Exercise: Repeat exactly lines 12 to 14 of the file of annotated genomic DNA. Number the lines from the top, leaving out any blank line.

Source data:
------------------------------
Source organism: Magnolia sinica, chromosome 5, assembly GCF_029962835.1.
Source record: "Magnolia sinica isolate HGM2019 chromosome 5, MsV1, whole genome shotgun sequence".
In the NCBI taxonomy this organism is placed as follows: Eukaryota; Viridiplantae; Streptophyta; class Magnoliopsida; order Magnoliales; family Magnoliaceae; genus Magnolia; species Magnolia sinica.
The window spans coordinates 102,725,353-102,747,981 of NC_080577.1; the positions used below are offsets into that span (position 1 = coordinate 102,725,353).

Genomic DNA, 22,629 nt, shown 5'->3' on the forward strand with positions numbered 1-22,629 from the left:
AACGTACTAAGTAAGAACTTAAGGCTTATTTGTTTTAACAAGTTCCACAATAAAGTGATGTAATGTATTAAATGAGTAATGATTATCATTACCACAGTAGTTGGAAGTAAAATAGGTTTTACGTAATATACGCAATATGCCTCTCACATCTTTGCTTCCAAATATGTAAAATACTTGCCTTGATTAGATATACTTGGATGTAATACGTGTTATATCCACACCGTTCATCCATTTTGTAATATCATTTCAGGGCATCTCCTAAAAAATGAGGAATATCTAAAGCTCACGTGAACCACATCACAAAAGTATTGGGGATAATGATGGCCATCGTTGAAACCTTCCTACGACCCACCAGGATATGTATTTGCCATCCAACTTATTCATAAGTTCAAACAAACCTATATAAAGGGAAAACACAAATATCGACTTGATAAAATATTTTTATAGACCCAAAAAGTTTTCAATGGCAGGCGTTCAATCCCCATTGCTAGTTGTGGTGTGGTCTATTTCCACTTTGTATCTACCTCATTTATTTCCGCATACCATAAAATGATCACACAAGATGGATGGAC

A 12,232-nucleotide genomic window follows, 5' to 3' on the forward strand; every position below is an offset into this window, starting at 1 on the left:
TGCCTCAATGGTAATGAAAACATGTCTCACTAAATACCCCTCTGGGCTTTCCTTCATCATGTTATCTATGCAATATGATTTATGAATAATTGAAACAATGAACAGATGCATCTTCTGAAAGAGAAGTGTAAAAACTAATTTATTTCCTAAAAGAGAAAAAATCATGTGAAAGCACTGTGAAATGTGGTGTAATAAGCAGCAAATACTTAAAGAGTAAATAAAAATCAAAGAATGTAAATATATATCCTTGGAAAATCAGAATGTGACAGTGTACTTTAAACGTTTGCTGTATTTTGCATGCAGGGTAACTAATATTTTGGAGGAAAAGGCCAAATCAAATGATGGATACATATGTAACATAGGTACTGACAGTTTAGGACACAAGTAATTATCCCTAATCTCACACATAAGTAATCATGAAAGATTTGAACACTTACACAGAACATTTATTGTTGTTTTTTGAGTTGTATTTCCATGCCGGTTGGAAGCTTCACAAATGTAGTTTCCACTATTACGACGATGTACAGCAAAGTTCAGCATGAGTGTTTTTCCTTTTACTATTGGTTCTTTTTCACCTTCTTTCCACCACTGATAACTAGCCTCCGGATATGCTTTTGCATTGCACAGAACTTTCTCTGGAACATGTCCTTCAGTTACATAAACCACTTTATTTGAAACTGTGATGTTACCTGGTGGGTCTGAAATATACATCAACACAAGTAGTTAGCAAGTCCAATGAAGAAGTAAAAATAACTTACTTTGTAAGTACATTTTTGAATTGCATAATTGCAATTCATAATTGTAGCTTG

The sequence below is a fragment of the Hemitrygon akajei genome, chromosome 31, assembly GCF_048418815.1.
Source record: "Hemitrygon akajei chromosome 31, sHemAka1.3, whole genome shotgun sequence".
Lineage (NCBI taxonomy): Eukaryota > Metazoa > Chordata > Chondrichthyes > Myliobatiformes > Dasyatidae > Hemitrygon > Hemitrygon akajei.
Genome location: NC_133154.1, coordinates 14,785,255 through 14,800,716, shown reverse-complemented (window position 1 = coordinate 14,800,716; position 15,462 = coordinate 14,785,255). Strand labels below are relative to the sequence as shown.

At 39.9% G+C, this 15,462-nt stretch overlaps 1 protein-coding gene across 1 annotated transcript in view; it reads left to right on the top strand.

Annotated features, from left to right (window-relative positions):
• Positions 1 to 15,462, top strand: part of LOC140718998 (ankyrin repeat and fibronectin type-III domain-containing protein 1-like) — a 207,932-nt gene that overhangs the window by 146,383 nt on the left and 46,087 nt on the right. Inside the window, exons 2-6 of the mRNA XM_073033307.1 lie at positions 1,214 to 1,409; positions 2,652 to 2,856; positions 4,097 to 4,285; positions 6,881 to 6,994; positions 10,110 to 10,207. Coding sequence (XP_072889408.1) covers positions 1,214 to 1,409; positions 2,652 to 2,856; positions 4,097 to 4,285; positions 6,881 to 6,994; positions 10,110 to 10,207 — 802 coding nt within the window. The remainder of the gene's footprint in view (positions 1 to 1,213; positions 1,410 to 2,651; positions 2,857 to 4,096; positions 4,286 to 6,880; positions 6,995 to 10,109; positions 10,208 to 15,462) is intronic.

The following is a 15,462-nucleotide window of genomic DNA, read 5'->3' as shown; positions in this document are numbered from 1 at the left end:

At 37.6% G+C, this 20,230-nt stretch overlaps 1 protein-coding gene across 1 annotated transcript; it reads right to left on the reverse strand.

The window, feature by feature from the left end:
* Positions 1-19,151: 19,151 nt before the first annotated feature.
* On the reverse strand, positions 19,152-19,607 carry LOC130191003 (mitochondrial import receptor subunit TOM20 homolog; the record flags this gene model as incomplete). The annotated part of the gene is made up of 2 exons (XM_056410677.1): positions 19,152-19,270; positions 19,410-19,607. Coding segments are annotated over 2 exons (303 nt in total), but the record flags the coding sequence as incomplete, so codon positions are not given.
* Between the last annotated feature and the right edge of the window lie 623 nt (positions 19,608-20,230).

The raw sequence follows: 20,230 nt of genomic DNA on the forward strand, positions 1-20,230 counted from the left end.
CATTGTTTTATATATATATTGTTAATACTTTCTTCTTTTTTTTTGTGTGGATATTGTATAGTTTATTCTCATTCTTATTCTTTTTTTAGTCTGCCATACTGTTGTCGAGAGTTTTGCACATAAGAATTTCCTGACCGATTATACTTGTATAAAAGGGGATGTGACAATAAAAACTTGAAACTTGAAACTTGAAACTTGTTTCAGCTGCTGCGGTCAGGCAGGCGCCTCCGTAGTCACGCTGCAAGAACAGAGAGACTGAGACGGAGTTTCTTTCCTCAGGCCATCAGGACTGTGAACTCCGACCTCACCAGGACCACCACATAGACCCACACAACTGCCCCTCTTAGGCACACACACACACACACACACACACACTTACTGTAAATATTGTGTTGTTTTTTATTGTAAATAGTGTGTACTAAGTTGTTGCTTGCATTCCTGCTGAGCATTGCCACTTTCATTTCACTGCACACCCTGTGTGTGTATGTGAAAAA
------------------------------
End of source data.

Genome location: NC_133154.1, coordinates 14,785,255 through 14,800,716, shown reverse-complemented (window position 1 = coordinate 14,800,716; position 15,462 = coordinate 14,785,255). Strand labels below are relative to the sequence as shown.

At 39.9% G+C, this 15,462-nt stretch overlaps 1 protein-coding gene across 1 annotated transcript in view; it reads left to right on the top strand.

Annotated features, from left to right (window-relative positions):